“I was fine when I had a coat,” I say, and he bursts out laughing. I like the sound of it, so free and easy and always unexpected.
He slips out of his jacket and drapes it over my shoulders, ignoring my protests.
“We’re going back inside,” I say, shrugging it off and holding it out. “I’m fine, really.”
He takes my shoes from me, but ignores the coat. “Put it on. I don’t want you catching cold.”
“Oh, for Christ’s sake,” I snap, shoving my arms into the sleeves. “Do you always get what you want?”
His eyes widen, and I realize I’ve surprised him. “Yes,” he says.
Gotta give the guy points for honesty.
“Fine. Let’s go inside. Look at some paintings. I’ll tell you what I like, and then you’ll do whatever you want.”
He’s looking at me with a somewhat baffled expression. “Excuse me?”
“You just don’t seem like the kind of guy who actually takes anybody’s advice.”
“You’re wrong, Nikki,” he says, my name sounding like milk chocolate in his mouth. “I consider very carefully any opinion I value.”
The heat coming off him is palpable. I no longer need the jacket. Hell, the damn jacket is stifling.
I look away, at the sand, at the ocean, at the sky. Anywhere but at this man. I’m twisted up in knots, but that’s not the problem. The problem is, I like the feeling.
“Nikki,” he says gently. “Look at me.”
I look without thinking, and there’s no Social Nikki between us. I’m as naked as if I’d stripped off my dress.
“That man you were with. Who is he to you?”
Blam! Social Nikki is back on duty. I feel my face harden, my eyes grow cold. Damien Stark is like a spider, and I’m the foolish insect he’s going to devour.
I look away, but only for a second. When I turn back, I’m flashing the very same plastic smile that he saw on a stage six years ago. I should turn the wattage up and tell him that Ollie is none of his business.
But I don’t.
I’m not certain I understand the instinct that brings the answer to my lips, but it’s the one that I go with, and as soon as I’ve spoken, I turn my back to him and begin the walk up the stairs, my words lingering in the air behind me.
“Him? That’s Orlando McKee. We used to sleep together.”
This isn’t exactly true, but it’s close enough. It’s a story that I can spin and weave without losing the thread of reality.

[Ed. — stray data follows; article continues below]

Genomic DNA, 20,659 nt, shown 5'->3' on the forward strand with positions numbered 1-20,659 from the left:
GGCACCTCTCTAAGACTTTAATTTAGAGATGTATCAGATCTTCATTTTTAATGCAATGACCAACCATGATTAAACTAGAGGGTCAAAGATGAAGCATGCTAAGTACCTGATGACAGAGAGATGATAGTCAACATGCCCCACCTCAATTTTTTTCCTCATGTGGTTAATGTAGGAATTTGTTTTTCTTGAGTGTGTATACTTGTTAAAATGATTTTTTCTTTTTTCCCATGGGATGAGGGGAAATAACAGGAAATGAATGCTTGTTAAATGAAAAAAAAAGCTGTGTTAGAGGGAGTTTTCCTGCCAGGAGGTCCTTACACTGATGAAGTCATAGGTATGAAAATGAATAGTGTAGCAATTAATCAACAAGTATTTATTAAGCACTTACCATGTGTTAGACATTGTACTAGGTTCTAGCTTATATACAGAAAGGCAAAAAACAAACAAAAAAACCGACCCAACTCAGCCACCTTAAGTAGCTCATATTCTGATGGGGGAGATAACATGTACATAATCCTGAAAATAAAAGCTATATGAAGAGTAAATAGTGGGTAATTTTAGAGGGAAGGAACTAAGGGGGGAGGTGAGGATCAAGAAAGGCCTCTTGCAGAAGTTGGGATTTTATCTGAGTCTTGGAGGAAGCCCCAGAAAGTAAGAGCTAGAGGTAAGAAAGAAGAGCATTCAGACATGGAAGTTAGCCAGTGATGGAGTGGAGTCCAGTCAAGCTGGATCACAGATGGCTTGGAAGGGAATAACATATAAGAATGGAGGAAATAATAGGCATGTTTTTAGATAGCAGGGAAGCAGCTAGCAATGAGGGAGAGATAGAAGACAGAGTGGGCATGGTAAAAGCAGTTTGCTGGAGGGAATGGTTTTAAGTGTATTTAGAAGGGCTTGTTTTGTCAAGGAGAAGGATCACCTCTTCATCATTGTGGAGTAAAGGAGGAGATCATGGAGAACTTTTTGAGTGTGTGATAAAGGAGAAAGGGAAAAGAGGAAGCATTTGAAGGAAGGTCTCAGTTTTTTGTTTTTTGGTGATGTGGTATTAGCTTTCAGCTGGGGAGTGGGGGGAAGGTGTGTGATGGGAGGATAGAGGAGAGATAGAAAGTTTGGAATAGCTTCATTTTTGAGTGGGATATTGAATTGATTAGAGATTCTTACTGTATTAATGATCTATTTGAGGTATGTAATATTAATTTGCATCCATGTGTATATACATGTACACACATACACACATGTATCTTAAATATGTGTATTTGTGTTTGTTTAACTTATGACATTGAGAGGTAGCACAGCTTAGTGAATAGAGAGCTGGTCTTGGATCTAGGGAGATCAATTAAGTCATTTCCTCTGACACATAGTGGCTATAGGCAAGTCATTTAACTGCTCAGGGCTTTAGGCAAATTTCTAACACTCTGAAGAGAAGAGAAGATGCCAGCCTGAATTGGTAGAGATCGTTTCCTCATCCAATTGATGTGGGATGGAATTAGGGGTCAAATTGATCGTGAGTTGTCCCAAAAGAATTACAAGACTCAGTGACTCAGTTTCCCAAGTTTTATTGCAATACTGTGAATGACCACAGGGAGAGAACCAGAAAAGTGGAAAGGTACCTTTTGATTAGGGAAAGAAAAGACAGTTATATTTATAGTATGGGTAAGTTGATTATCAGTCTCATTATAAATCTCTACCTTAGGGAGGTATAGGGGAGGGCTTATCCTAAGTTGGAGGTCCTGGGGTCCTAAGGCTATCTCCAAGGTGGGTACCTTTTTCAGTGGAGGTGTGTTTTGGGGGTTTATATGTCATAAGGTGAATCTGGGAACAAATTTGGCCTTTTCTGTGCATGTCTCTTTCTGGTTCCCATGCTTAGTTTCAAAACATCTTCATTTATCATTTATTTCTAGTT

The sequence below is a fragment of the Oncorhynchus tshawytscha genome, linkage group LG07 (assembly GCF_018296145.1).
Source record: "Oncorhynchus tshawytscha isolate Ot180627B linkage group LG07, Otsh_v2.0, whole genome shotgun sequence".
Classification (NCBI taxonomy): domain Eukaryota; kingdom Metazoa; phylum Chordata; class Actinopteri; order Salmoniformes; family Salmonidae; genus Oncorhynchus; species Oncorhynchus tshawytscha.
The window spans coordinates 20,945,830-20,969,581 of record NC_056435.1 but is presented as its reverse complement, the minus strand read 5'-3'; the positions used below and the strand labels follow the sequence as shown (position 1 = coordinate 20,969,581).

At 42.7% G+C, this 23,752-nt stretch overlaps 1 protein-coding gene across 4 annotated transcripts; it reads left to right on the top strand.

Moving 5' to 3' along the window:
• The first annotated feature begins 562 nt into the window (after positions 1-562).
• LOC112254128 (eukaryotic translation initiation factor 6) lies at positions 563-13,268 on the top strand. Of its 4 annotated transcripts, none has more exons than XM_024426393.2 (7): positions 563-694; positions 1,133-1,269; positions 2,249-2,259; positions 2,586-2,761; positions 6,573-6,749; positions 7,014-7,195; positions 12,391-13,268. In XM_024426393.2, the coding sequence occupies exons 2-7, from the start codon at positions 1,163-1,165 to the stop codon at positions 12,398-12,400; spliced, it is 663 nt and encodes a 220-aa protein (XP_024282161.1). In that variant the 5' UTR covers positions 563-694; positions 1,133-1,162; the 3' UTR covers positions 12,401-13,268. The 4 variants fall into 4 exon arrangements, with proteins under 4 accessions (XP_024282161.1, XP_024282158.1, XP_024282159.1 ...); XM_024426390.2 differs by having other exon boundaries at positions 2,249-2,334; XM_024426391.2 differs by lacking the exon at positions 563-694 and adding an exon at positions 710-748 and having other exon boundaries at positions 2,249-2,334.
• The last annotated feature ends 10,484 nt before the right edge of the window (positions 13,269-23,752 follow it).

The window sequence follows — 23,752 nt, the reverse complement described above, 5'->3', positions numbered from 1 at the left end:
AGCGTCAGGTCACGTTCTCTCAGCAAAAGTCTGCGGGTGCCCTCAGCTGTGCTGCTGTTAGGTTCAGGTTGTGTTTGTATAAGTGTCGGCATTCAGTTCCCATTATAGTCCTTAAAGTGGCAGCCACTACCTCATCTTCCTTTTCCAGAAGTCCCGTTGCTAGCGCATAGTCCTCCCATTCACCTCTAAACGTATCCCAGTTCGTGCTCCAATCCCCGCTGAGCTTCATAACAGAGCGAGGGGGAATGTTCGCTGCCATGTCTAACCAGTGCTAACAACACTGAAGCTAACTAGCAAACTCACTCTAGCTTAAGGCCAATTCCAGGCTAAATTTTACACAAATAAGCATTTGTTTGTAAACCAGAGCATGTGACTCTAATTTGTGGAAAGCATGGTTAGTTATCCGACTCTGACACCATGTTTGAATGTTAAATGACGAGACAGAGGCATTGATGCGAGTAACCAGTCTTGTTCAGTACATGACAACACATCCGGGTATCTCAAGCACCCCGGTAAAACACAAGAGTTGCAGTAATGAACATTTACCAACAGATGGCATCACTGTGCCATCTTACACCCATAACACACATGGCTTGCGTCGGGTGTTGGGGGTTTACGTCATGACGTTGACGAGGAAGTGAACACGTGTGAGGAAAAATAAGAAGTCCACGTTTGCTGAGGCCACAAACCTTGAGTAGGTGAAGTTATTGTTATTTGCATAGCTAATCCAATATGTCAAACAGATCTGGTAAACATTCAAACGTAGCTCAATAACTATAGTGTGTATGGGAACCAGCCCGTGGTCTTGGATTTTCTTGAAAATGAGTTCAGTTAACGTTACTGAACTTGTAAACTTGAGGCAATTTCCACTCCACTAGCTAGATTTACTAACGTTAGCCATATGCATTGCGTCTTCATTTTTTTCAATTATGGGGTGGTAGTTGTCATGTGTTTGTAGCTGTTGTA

It’s another layer of armor, and where Damien Stark is concerned, I need as much protection as I can get.
He is right behind me on the stairs, but they are too narrow for us to stand side by side.
“Nikki,” he says, his voice like a command.
I stop and turn to face him, looking down from my position three steps above him. It’s an interesting perspective. I don’t think there are many people who’ve had the opportunity to look down on Damien Stark.
“What is Mr. McKee to you now?”
I’m probably imagining it, but I think I see something vulnerable in Stark’s eyes.
“He’s a friend,” I say. “A very good friend.”
I think that’s relief on his face, and the juxtaposition of those two emotions—relief and vulnerability—make my breath hitch.
They disappear quickly, though, and his “Are you sleeping with him now?” comes out decidedly frosty.
I press my fingertips to my temple. His shifts from cold to hot to cold again are dizzying. “Am I on some sort of game show? Have you and your millions invested in a new version of Candid Camera? A spin-off of Punk’d?”
“What are you talking about?”
“You’re nice, then you’re ice.”
“Don’t even pretend not to know what I’m talking about. One minute you’re so rude I want to slap your face—”
“And yet you don’t.”
I scowl, but otherwise ignore the interruption. “And then you turn on a dime and you’re all warm and fuzzy.”
His brow lifts. “Fuzzy?”
“Point taken. Fuzzy is not a word anyone should use to describe you. Forget warm and fuzzy. We’ll go with hot and intense.”
“Intense.” He murmurs the word, making it sound much more sensual than I had intended. “I like the sound of that.”
At the moment, so do I.
I swallow, my mouth suddenly dry. “The point is, you’re dizzying.”
He looks at me with unabashed amusement. “I like the sound of that, too.”
“Dizzying and exasperating. And impertinent.”
“Impertinent?” he repeats. He doesn’t smile, but I swear I hear laughter in his voice.
“You ask questions you have no right to ask.”
“And you’ve steered this conversation in a very elegant circle. But you still haven’t answered my impertinent question.”
“I would have thought that a man as intelligent as you are would realize that I was avoiding it.”
“A man doesn’t get where I’ve gotten by allowing details to remain ignored. I’m both diligent and persistent, Ms. Fairchild.” He has me trapped, locked tight in his sights. “When I seek to acquire something, I learn everything I can about it, and then I pursue it wholeheartedly.”
I have to pause a bit to remember how to form words. “Do you?”
“I believe there’s an interview with me in last month’s Forbes. I’m certain the reporter outlined my tenacity.”